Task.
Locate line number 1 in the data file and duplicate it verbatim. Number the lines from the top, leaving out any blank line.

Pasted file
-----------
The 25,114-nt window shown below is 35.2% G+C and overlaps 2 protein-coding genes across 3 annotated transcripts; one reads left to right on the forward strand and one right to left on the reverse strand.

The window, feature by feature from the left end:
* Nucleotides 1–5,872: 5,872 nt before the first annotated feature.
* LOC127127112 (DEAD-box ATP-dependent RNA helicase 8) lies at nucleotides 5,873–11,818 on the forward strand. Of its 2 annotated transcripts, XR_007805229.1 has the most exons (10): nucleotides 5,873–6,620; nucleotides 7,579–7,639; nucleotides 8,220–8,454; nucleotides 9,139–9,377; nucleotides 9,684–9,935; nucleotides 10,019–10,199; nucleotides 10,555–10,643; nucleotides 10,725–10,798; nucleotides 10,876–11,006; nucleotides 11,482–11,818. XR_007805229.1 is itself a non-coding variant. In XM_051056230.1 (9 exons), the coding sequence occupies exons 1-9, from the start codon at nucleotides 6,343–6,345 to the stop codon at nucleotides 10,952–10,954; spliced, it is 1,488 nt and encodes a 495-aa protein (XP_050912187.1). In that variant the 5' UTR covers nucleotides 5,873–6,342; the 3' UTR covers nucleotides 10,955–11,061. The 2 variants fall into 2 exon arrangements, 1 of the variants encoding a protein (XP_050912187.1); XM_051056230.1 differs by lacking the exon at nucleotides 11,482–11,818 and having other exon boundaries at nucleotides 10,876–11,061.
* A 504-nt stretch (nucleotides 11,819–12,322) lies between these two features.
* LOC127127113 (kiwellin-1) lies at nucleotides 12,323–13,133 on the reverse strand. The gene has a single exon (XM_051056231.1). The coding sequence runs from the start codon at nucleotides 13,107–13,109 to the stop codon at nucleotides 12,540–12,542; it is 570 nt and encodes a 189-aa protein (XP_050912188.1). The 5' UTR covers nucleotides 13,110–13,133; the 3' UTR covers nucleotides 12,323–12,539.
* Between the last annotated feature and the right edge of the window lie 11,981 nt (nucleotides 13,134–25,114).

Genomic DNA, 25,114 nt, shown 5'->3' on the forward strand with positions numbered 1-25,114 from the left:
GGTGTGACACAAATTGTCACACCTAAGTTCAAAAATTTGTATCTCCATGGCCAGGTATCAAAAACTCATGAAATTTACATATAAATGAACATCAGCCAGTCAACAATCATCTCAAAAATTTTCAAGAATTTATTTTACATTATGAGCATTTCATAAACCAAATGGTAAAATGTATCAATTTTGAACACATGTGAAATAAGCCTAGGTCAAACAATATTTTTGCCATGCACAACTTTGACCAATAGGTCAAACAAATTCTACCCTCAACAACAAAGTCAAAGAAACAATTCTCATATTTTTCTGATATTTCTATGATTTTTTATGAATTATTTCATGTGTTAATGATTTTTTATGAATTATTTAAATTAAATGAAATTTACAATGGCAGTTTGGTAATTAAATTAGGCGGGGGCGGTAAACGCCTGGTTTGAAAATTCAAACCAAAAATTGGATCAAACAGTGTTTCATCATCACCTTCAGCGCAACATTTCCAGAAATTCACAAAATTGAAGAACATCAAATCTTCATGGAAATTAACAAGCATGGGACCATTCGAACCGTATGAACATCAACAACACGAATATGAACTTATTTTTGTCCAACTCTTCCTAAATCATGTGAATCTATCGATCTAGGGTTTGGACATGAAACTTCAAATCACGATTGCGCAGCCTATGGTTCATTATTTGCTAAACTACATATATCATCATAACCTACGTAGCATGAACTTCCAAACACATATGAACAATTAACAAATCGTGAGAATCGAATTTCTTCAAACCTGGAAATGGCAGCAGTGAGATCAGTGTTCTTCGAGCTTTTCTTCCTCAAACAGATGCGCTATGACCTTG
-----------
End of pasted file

The 25,114-nt window shown below is 35.2% G+C and overlaps 2 protein-coding genes across 3 annotated transcripts; one reads left to right on the forward strand and one right to left on the reverse strand.